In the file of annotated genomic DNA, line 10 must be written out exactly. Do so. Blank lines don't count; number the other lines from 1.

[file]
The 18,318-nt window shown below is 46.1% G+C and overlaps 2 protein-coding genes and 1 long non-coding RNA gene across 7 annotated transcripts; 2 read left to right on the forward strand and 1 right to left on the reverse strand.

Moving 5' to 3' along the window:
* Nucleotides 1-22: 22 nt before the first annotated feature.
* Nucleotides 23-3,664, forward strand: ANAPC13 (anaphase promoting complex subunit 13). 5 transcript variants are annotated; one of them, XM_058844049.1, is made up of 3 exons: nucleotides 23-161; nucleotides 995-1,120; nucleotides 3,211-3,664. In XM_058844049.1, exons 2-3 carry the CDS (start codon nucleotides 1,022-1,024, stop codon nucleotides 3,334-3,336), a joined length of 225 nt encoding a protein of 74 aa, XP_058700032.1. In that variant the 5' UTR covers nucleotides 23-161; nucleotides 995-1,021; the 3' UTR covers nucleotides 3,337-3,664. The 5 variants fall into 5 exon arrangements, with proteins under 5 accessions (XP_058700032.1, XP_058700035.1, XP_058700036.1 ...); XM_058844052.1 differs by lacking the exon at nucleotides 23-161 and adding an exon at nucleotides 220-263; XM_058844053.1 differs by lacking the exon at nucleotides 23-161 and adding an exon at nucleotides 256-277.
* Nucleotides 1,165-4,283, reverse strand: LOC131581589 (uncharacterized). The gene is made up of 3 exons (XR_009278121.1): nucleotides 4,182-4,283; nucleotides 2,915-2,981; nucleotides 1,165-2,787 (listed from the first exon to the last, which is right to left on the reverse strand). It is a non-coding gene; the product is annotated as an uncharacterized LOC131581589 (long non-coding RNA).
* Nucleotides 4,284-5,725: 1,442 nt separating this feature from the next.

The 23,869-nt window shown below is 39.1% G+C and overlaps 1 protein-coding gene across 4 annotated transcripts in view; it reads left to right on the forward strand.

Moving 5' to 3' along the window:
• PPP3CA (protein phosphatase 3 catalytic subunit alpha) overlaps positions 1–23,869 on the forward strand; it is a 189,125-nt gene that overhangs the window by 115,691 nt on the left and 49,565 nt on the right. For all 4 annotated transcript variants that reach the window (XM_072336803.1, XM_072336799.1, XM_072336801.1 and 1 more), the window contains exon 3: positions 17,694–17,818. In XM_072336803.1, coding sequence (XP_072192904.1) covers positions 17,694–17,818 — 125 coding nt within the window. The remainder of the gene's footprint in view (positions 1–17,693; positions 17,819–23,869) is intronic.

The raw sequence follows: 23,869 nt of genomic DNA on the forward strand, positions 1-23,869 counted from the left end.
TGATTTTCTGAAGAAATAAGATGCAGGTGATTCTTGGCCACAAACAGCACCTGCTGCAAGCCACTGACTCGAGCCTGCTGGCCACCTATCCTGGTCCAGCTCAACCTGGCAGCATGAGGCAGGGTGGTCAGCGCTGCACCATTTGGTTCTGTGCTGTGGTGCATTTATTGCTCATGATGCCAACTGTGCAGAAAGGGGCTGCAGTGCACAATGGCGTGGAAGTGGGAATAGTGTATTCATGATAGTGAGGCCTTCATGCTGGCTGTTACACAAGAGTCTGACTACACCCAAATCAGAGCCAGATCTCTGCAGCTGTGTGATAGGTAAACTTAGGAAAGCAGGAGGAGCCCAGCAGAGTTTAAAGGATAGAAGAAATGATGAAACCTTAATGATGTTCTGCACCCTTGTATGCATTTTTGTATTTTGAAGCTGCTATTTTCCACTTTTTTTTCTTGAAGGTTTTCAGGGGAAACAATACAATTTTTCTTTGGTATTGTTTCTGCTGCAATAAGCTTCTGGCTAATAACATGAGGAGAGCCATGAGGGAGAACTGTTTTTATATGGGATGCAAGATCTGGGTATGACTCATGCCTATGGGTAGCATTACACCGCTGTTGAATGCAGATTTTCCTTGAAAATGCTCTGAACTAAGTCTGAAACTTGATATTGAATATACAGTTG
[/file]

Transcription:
The raw sequence follows: 23,869 nt of genomic DNA on the forward strand, positions 1-23,869 counted from the left end.